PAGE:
Stop serving fish, activists tell aquarium venues

An animal rights group
wants venue managers to take fish off the menu.

The Ethical Treatment of
Animals (PETA) has called on aquarium operators to tell their caterers to stop
serving dead fish.

PETA director Mimi Bekhechi said: “Experts agree that fish are
sensitive, interesting animals who feel pain and have complex social
structures. No one, particularly a facility that is supposed to promote respect
for sea life, needs to put them on the menu. The rise of so many delicious,
readily available faux-fish dishes means visitors can enjoy a tasty meal
without slaughtering animals.”

The
group’s specialist project manager, Dawn Carr, said: “Serving
fish in an aquarium is like serving monkey nuggets at a zoo.”

PETA suggests attractions instead serve vegetarian
options such as fish-free fish fingers, faux-fish cakes and vegetarian prawns.

A spokeswoman for Sea Life attractions said that where catering is
sourced externally for functions and where the organiser specifically requests
the inclusion of fish, the attraction managers will require a guarantee that
only sustainably caught produce is provided.

She said: “Sea Life respects PETA’s view that consumption of fish of any
kind is unacceptable, but this is not a stance we ourselves would advocate or
support.

“Indeed, Sea Life’s view is that our oceans are an important and in some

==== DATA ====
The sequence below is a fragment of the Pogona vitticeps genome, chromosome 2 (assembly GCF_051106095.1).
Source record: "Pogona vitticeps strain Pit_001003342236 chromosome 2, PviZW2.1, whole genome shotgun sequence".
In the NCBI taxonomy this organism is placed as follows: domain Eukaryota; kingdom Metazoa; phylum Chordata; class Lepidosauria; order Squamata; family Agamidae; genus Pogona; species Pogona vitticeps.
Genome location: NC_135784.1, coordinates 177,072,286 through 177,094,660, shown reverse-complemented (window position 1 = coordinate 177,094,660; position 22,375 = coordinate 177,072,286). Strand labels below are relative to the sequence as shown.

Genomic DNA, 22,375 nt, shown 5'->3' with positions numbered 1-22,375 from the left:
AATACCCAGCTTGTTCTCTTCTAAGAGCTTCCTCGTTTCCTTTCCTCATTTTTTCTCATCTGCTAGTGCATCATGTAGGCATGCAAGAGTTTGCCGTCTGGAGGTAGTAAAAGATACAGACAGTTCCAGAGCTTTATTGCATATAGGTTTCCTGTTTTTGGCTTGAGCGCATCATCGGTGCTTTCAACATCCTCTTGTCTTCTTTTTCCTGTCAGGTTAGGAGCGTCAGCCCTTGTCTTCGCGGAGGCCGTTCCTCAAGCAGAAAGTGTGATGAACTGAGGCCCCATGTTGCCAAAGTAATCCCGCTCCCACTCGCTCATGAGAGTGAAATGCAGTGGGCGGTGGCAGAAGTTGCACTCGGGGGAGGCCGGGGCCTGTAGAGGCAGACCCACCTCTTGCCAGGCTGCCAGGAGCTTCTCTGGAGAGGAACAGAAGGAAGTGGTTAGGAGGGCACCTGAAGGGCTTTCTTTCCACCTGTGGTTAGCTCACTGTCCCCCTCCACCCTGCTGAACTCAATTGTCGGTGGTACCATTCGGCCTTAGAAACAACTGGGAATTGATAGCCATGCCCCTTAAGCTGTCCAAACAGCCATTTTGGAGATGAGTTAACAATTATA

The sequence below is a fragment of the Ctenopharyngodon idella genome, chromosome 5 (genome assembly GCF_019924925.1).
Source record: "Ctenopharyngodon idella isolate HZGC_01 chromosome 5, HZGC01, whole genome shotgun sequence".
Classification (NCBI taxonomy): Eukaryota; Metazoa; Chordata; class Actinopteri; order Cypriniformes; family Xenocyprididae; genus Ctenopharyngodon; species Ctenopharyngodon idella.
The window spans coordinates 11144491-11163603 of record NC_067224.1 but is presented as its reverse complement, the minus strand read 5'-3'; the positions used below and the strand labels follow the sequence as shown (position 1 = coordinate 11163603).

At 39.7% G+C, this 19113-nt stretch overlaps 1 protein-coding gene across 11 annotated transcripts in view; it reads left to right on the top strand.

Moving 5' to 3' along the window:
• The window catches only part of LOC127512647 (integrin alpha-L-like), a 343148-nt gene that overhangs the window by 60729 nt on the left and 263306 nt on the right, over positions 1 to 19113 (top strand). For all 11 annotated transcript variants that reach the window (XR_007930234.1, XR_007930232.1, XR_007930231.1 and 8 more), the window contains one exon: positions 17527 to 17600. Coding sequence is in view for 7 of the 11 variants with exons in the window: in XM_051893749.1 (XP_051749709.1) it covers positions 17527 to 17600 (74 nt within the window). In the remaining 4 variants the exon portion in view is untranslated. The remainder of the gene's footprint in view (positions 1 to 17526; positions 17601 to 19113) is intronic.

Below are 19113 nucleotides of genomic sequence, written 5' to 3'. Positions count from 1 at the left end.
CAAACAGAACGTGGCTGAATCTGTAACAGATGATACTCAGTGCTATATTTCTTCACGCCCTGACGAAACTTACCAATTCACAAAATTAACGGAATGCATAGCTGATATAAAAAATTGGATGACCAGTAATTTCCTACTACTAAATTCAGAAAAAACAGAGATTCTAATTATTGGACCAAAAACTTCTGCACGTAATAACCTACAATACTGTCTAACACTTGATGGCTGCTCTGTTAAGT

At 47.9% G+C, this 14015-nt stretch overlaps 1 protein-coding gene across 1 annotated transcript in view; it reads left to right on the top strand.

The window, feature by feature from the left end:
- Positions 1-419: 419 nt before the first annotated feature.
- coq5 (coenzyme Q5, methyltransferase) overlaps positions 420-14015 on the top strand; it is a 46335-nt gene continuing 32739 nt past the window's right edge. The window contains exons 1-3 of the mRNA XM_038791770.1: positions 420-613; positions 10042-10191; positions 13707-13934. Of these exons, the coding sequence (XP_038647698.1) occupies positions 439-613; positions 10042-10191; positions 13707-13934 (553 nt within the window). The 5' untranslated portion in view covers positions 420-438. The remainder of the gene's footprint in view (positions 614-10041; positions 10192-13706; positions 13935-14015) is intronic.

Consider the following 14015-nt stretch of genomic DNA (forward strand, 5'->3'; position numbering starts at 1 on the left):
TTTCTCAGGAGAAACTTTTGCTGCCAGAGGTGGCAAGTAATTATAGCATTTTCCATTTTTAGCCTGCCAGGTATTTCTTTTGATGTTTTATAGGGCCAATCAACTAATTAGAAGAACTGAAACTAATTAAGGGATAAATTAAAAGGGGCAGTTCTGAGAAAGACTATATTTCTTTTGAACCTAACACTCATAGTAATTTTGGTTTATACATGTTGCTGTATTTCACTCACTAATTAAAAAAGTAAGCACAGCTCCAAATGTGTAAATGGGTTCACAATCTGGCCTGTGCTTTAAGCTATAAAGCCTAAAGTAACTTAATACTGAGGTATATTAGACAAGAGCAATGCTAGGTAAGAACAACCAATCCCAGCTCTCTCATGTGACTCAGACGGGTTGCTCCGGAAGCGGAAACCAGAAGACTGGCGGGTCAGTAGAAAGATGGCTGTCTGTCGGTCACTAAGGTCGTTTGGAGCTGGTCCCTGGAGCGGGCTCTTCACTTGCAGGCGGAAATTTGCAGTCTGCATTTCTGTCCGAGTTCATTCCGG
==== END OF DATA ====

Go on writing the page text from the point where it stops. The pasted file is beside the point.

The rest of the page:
cases vital food source for human populations, and that provided humane and
sustainable capture methods are employed they can continue to be an important
food resource without impacting eco-systems or wild fish populations or causing
undue suffering to individual creatures.

“We also recognise that fishing is for many coastal communities an
important livelihood; indeed the only viable source of livelihood for some
communities in some poorer regions of the world.

“Of course, we accept that there is currently significant and widespread
over-exploitation of marine life, and prolific employment of fishing methods
which are both cruel and wasteful.

Sea Life – and its partner charity the Sea Life Trust – are actively
engaged on many fronts in trying to combat these abuses, and will continue to
vigorously pursue endeavours to achieve realistic and practical improvements.”

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Paul Colston

Author

Paul Colston

Managing Editor, Conference News & Conference & Meetings World.

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